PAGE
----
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RefleXions Professional Judgements

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RefleXions Professional Judgements

Old 4th Feb 2024, 17:10
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RefleXions Professional Judgements

The thought-provoking article 'RefleXions', in the SETP Winter edition of 'Cockpit' magazine by Clark Childers (AF) is a timely reminder of the difficulties in balancing safety judgements, and particularly nowadays that this balance changes with time and context.
What is decided today has to apply in some indeterminate future situation.
See Precautionary Principle; https://en.wikipedia.org/wiki/Precautionary_principle

With increasing levels of safety, and with evolving human contributions in system issues, it is now time for the pilots' Code of Professional Ethics to be applied to management, that they are reminded that operational judgements are also management judgements.
Sitting in the barrister's office, reconsidering the decision to rely on procedures and training might not have been as sound as it could have - hindsight, yes. Management requires foresight, which is more than reflection on past events.

Heed the concluding comments:-

"Old and Bold pilots will tell you that the aircraft is perfectly safe and that the procedures written into the flight manual will keep you right side up. And in most cases, they are right.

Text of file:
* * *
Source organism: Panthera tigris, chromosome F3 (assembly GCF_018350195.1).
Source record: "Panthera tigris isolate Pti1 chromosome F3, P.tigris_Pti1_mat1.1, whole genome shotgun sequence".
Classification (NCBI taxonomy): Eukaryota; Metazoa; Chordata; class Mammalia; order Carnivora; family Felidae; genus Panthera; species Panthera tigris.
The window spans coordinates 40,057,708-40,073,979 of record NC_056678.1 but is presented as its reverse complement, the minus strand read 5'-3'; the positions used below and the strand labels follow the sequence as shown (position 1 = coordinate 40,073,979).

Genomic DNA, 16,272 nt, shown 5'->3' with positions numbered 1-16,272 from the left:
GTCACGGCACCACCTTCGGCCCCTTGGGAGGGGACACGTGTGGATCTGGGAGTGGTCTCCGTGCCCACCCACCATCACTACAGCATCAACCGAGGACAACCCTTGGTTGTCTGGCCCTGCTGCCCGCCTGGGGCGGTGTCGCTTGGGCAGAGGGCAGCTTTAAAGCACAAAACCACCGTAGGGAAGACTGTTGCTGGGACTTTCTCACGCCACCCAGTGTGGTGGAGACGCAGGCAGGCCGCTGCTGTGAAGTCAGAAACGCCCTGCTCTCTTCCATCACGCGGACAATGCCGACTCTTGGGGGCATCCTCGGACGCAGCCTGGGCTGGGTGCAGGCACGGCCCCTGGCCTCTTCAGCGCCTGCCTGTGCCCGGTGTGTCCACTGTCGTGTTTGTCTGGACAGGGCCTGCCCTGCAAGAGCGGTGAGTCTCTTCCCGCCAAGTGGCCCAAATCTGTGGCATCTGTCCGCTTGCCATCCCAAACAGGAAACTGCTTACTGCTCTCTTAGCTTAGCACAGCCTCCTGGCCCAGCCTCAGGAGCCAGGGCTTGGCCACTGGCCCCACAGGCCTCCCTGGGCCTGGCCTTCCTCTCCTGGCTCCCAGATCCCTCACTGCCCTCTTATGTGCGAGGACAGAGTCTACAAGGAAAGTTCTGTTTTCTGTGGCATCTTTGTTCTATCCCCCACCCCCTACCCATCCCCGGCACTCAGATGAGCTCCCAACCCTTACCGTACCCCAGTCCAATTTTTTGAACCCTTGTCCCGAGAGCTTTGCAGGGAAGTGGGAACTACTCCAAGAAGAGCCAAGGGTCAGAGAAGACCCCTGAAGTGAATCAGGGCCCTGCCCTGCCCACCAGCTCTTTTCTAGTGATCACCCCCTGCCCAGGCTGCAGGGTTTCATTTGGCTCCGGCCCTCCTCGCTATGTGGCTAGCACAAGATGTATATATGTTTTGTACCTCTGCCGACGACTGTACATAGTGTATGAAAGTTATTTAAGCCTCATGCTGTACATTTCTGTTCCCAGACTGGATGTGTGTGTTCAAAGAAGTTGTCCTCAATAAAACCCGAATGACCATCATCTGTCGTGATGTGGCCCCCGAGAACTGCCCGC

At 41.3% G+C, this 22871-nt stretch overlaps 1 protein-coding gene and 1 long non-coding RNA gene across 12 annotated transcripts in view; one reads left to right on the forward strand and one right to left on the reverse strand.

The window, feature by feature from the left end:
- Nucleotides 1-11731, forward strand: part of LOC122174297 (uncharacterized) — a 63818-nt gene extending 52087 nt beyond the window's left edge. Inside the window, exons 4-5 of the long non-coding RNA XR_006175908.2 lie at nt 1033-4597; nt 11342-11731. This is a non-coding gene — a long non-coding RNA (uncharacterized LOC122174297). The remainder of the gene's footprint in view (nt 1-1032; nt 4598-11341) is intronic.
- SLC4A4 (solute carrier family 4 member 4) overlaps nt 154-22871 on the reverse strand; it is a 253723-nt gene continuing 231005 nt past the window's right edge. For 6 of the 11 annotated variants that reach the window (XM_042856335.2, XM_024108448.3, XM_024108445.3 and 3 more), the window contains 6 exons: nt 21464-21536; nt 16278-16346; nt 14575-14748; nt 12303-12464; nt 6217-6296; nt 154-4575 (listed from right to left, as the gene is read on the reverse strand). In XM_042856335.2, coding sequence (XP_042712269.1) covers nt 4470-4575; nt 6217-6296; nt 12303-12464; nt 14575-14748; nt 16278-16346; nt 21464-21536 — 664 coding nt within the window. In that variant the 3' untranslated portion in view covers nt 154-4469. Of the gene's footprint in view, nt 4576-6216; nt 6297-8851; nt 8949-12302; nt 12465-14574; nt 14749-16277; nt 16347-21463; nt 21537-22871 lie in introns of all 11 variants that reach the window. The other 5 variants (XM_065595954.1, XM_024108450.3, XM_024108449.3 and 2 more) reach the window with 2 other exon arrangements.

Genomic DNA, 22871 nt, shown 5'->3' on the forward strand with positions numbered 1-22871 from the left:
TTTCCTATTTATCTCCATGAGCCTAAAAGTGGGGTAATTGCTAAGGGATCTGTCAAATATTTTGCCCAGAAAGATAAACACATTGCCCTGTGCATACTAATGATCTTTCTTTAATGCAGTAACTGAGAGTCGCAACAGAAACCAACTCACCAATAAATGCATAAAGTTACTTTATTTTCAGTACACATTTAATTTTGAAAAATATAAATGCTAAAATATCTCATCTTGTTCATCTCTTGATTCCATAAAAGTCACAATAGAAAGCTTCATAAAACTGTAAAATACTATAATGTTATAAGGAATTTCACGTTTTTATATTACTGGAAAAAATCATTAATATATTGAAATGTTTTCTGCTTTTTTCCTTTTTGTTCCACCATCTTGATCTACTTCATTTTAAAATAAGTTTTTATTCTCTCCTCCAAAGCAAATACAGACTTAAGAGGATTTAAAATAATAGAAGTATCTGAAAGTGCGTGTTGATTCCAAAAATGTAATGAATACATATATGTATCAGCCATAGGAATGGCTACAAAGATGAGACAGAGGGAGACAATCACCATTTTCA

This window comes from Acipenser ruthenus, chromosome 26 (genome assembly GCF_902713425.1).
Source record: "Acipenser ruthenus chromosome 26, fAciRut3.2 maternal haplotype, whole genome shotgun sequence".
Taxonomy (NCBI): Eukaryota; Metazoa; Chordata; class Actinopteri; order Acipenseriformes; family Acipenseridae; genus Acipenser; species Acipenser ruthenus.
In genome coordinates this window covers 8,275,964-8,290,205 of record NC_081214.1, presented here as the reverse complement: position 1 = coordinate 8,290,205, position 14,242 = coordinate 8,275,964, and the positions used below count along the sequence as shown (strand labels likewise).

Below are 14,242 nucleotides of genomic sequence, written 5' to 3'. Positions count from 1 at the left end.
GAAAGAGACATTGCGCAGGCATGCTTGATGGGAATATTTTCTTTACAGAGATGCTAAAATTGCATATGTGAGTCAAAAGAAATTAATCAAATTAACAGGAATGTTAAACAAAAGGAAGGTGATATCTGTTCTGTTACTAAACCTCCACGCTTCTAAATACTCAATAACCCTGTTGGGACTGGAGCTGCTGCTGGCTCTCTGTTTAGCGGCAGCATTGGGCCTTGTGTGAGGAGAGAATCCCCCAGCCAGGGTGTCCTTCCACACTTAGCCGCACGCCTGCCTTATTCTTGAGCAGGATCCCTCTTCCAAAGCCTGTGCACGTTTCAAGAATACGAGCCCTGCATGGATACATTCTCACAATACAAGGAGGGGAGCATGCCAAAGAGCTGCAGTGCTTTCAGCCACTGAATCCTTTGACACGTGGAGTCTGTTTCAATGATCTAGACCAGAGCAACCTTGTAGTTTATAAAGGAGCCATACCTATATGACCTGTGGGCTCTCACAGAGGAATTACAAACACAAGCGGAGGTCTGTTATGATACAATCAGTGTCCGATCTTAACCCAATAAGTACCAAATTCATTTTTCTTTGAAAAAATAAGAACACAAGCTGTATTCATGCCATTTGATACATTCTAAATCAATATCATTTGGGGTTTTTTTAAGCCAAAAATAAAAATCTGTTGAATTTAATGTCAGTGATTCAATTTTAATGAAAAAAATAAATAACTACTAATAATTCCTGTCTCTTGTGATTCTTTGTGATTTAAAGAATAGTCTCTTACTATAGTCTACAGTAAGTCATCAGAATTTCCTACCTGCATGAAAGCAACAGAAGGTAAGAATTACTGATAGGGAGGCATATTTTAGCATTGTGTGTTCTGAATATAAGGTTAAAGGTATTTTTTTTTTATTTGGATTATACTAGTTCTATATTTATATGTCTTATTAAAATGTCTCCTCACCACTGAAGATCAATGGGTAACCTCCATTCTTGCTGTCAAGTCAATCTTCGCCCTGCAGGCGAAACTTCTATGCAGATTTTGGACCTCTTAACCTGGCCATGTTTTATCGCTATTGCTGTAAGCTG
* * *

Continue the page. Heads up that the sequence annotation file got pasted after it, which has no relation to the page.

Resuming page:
They will tell you that the ‘really dangerous’ manoeuvres were abandoned/prohibited decades ago because those manoeuvres were regularly mishandled and that mishandling was the cause of the accidents. Unfortunately, this was the operational community playing the hand they were dealt and attempting to reduce accidents using operational mitigations instead of pushing for costly and time intensive aircraft modifications.
Sitting in the barrister’s office pre-Coroner’s inquiry, it seemed that the initial ‘plan’ remained the same in this case, it was to say that it was pilot error (because the aircraft was 5 KIAS slower than the published speed) and then to say that modifications in procedures and documents would be introduced so that the experienced pilots wouldn’t make those errors.
“So wait (I waited until they were done and raised my hand at the end of the table)…Wasn’t the pilot that crashed already very experienced? And you are making an argument that this won’t happen again because you only have experienced pilots flying it?” After 40+ years are new procedures and better training really going to help?
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